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Re: FRACKING in UK

Postby defever » Tue Mar 26, 2013 9:59 am

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Re: FRACKING in UK

Postby ATTMFKH » Tue Mar 26, 2013 5:03 pm

^^ great film 8)
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Re: FRACKING in UK

Postby lefty » Wed Mar 27, 2013 7:44 pm

roberdy wrote:
lefty wrote: peak oil yet ?


No such concept as peak oil anymore folks, generally seen as a fallacy in most operator/producer groups, we keep finding more and developing technology to produce tight gas and unconventional plays. Global supply right now has enough with current proven reserves to keep us going for 63 years allowing for projected growth (figures from 2011 I have been looking at) and that doesn't take into consideration the vast volumes of "stranded" hydrocarbons that are just uneconomic to bring to market right now.


this conversation would be better in person and a bottle of rum but anyway :) you say proven reserves to keep us going for 63 years. isnt that peak oil ? and what happens after that, once its gone its gone no ?

wouldnt the powers that be want us to beleive peak oil is a fallacy. id certainly write a fancy paper saying so if i was making plenty of money from the stuff...

i dunno, after what ive read from various unrelated sources and joining a few dots im more likely to believe peak oil has either passed or is going to. the biggest producers of oil saudi arabia are drilling offshore now, why ? to meet demand or because inland its running dry....?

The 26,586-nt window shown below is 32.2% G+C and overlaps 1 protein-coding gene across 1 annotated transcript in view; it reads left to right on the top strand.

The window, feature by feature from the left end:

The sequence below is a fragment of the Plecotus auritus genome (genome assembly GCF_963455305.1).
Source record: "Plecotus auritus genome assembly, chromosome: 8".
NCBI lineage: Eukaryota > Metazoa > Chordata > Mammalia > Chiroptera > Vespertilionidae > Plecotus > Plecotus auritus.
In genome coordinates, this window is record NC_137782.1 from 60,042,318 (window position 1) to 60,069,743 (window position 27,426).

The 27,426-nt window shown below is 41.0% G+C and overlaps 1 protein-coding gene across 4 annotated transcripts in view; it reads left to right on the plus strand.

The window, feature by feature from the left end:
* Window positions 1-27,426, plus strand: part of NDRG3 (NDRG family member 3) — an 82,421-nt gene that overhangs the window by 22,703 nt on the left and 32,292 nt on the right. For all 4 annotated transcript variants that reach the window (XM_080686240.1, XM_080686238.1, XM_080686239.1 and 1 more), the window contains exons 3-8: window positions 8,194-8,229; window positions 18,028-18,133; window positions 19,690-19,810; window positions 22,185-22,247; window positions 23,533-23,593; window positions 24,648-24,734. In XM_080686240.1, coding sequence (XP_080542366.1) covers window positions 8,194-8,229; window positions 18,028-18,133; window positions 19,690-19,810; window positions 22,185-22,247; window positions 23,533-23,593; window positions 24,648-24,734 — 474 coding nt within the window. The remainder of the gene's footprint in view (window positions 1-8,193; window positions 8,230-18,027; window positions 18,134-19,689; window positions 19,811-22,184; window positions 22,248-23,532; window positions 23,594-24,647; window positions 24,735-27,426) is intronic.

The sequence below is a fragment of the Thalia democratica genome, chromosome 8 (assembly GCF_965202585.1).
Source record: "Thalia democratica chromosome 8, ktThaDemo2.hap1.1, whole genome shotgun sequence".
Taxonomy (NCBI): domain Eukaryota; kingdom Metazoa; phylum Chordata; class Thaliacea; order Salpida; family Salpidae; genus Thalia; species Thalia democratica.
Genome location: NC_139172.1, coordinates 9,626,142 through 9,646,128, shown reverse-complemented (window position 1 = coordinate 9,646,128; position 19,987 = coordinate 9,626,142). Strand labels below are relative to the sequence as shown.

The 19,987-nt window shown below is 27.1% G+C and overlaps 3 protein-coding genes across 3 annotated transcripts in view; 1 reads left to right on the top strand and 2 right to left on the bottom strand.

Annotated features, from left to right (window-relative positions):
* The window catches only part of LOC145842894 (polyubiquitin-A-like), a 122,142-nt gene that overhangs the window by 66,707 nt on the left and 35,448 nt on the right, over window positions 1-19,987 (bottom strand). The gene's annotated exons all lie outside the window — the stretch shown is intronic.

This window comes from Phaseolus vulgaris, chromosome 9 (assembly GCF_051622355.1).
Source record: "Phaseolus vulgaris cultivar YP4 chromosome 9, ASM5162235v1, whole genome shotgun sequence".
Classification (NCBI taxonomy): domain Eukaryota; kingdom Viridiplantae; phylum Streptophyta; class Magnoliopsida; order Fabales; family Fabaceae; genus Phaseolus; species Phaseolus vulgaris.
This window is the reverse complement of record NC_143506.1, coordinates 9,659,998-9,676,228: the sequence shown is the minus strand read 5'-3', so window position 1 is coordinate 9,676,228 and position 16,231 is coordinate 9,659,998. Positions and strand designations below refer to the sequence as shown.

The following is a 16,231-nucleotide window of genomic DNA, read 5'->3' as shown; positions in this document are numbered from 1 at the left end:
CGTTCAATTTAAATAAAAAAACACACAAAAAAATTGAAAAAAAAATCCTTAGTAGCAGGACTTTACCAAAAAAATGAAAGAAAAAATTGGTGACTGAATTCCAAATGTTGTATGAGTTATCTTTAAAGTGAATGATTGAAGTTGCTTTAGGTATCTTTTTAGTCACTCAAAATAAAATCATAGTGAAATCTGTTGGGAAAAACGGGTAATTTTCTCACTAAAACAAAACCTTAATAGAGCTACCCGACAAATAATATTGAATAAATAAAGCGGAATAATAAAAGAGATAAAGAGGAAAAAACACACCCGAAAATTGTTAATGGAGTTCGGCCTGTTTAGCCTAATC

i kinda thaught it was common knowledge and accepted that the oil wont last forever. more a matter of when and how much is left...
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Re: FRACKING in UK

Postby roberdy » Wed Mar 27, 2013 10:32 pm

lefty wrote:this conversation would be better in person and a bottle of rum but anyway :) you say proven reserves to keep us going for 63 years. isnt that peak oil ? and what happens after that, once its gone its gone no ?

wouldn't the powers that be want us to believe peak oil is a fallacy. id certainly write a fancy paper saying so if i was making plenty of money from the stuff...

i dunno, after what ive read from various unrelated sources and joining a few dots im more likely to believe peak oil has either passed or is going to. the biggest producers of oil saudi arabia are drilling offshore now, why ? to meet demand or because inland its running dry....?
i kinda thaught it was common knowledge and accepted that the oil wont last forever. more a matter of when and how much is left...


Ahhh, way too many things I would have to get into to explain the realities of the global hydrocarbon disposition mate and yes you can drink the rum, I'll have a dram...

Just to answer the point about peak oil though; the energy industry categorises deposits as P1, Proven, P2, Probable and P3, Possible. As more hydrocarbon deposits are discovered, explored, appraised and move through the classification, so the global volume available changes, as demand grows and (sometimes) contracts so the concept of peak oil and when it was is or could be will change too.

Take for instance all the unconventional deposits now being opened up, 10 years ago horizontal and directional drilling was not mature enough and the market not deregulated in the US enough to exploit these possible reserves, now it is and the 2011 US dollar price for gas (barrel of oil equivalent) was somewhere around the $3 mark compared to about $11 in the UK and $12 in Spain where we have highly regulated markets, the main source is from Russia and we are not yet picking up much of the emerging global market for LNG.